As we neared the top, a monotone world surrounded us. The thickening fog stitched gray rocks to the sky. Piles of volcanic ash sat, untrammeled, in driveways, as innocuous as autumn leaves. The narrow road snaked ever upward, passing emergency shelters and informal checkpoints.
I was on Mount Merapi, whose active volcano dominates the horizon outside Yogyakarta, in central Java, Indonesia. My wife and I were visiting the country and had heard about the effort to transform the mountain into an unlikely tourist attraction since a 2010 eruption killed more than 300 villagers and forced over 100,000 to evacuate their homes and farms, and to abandon jobs in sand mining.
The only souls here were a surfeit of guides and visitors like us, driving up the mountain as far as our rented sedan would go.
That turned out to be about a mile from the peak, where a gravel lot was surrounded by modest wooden stalls selling phone cards, sweet ginger tea and cigarettes. More than a dozen drab Willys Jeeps, a World War II-era precursor of today's brand, sat ready. Because no formal roads went beyond the lot, we would need a Jeep, and a guide, to go any higher.
We enlisted a serene 30-year-old Javanese man from Yogyakarta named Christian Ignasius, who in the three years since the eruption has organized its tourism infrastructure: a shoestring operation in which 25 guides lead tourists on off-road treks to see what were once their vibrant villages. Money from the tours ($25 to $45, depending on length) is divided among drivers, their villages, widows and the poor, and the cooperative to which they belong. They call it the Merapi Jeep Tour Community. It is the latest of the ever-growing number of places hoping to gain from their loss by marketing themselves as destinations for disaster tourism.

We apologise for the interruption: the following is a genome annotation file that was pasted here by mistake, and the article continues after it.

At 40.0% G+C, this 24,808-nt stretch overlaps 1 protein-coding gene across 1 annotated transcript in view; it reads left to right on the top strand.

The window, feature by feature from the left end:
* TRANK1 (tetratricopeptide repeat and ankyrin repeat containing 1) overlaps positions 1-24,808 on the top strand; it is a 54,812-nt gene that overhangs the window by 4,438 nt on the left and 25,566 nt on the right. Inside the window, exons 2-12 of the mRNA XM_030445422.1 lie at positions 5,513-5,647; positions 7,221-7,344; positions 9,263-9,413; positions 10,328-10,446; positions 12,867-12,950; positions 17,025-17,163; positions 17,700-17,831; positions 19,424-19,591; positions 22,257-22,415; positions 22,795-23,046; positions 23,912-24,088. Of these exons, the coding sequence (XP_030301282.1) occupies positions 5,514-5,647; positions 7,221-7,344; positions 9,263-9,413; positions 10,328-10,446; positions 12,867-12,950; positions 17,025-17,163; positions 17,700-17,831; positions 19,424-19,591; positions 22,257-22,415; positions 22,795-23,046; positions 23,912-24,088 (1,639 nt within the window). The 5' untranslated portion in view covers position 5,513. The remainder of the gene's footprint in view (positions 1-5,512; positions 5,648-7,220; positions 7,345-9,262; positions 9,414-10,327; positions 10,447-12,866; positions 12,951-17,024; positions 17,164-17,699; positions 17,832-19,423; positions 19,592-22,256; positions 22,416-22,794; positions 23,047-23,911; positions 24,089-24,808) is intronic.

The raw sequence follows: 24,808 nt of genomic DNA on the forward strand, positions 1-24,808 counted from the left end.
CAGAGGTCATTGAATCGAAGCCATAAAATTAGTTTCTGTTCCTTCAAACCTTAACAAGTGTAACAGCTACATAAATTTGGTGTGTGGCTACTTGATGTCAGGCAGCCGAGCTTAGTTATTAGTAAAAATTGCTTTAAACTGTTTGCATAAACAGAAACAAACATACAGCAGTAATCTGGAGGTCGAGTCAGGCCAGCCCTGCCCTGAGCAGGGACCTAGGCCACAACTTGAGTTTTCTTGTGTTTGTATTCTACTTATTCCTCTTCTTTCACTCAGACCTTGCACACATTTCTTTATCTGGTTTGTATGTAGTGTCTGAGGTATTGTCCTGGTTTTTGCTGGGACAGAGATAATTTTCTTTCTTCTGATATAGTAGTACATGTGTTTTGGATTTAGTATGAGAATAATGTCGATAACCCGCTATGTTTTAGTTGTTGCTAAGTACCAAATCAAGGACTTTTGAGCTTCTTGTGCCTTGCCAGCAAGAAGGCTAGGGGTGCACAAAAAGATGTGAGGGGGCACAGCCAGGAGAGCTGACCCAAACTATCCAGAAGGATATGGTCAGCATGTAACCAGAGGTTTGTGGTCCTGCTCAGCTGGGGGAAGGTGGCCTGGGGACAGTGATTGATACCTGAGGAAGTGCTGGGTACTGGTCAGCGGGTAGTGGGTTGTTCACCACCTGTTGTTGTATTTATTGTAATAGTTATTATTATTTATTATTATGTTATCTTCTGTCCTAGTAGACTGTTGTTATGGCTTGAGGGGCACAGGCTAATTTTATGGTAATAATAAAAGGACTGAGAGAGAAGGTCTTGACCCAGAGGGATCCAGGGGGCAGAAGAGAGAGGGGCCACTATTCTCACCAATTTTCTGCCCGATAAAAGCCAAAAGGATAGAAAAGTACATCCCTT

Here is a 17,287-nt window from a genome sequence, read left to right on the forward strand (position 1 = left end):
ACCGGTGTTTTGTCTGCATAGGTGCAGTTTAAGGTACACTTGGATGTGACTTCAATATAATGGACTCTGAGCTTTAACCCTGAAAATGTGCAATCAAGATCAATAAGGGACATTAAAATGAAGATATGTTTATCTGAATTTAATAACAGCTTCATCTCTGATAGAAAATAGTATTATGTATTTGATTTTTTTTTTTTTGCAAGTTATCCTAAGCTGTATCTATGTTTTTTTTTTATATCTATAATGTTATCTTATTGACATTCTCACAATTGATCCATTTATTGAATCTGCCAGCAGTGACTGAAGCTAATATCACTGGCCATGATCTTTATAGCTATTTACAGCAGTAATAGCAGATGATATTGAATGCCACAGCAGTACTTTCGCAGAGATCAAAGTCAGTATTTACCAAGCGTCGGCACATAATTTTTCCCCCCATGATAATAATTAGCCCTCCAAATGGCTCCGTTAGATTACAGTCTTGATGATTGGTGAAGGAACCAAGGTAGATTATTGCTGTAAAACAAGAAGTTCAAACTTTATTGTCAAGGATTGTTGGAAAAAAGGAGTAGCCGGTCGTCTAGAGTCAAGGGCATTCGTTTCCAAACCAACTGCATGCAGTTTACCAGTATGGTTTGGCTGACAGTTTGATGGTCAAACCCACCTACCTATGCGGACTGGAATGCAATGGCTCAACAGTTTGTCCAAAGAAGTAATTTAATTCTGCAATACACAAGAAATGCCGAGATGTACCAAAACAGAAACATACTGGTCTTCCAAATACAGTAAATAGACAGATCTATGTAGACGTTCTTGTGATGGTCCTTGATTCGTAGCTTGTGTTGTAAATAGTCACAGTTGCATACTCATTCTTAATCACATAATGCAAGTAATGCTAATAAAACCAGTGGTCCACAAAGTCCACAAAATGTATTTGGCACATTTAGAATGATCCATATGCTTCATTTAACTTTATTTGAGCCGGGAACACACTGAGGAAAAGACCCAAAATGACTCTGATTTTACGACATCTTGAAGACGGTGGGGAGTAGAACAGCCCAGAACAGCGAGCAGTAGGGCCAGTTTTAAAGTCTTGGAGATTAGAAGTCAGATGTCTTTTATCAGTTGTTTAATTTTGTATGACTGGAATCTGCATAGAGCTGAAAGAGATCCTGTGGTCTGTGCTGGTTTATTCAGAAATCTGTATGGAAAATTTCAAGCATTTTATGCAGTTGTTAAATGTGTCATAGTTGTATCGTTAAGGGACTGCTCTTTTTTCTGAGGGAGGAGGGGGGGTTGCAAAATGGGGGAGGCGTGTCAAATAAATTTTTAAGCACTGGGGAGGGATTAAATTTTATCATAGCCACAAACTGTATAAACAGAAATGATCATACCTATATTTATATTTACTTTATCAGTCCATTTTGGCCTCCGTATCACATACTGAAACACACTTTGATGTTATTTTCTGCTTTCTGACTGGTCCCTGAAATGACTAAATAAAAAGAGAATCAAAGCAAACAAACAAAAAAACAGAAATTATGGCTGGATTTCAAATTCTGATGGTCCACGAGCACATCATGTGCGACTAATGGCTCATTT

We climbed in the seat-belt-free Jeep, and Christian took the wheel, cutting a precarious path through boulders left behind by pyroclastic flows from the eruption. Gears grinding, wheels spinning, the Jeep creaked through the fog, finding just enough traction to climb the massive mounds of rubble that had been violently tossed around us. We lurched atop what he estimated was 30 feet of debris.
Our first stop was a yellow sign warning: "Asap panas," Bahasa Indonesian for "hot air." Christian led us to a circle of rocks in what had been a riverbed beside a farming village just two years earlier.
As we looked around, it was easy to imagine the lush, bucolic life. A few miles downslope, verdant fields were still being tended. But here, when we dug into the ground, the gray, gravelly sand was hot and smelled of sulfur. I threw a football-size rock, and the thud from its landing produced a hollow echo rising from below. There was not enough water or vegetation to dampen the sound.
"There are a lot of ghosts here," Christian said.
He has been a refugee himself. He worked in Banda Aceh, on Sumatra, after the December 2004 tsunami killed an estimated 170,000 there, returning to Yogyakarta after his own home was destroyed in a 2006 earthquake. When Merapi erupted, he helped restore a supply of clean water and continued volunteering with the recovery effort for two years.
As throngs of curious tourists from Indonesia and across the world began arriving in 2011 to see the damage, Christian realized that they could support local jobs. And so, for $1,500, he bought his 1948 Willys Jeep and hired three drivers. Now the tours have become so popular, hosting nearly 1,000 visitors a month, that new drivers are chosen by lottery.
Although Christian took us up, he doesn't usually serve as a driver. But he introduced us to several, including Tri Triono, a quiet 33-year-old who used to raise dairy cows. He sold all 12 when they fell sick after an early eruption, a forerunner of the blast that destroyed his family's home.
Two years later, he's still living in a temporary house the government built in an anonymous cut of jungle. He can't move back home, but he drives tourists past its shell. His new work is easier and better paying than raising cows, Tri said, but constantly revisiting the land where his family lived for generations ("since before it was called Indonesia") weighs on him.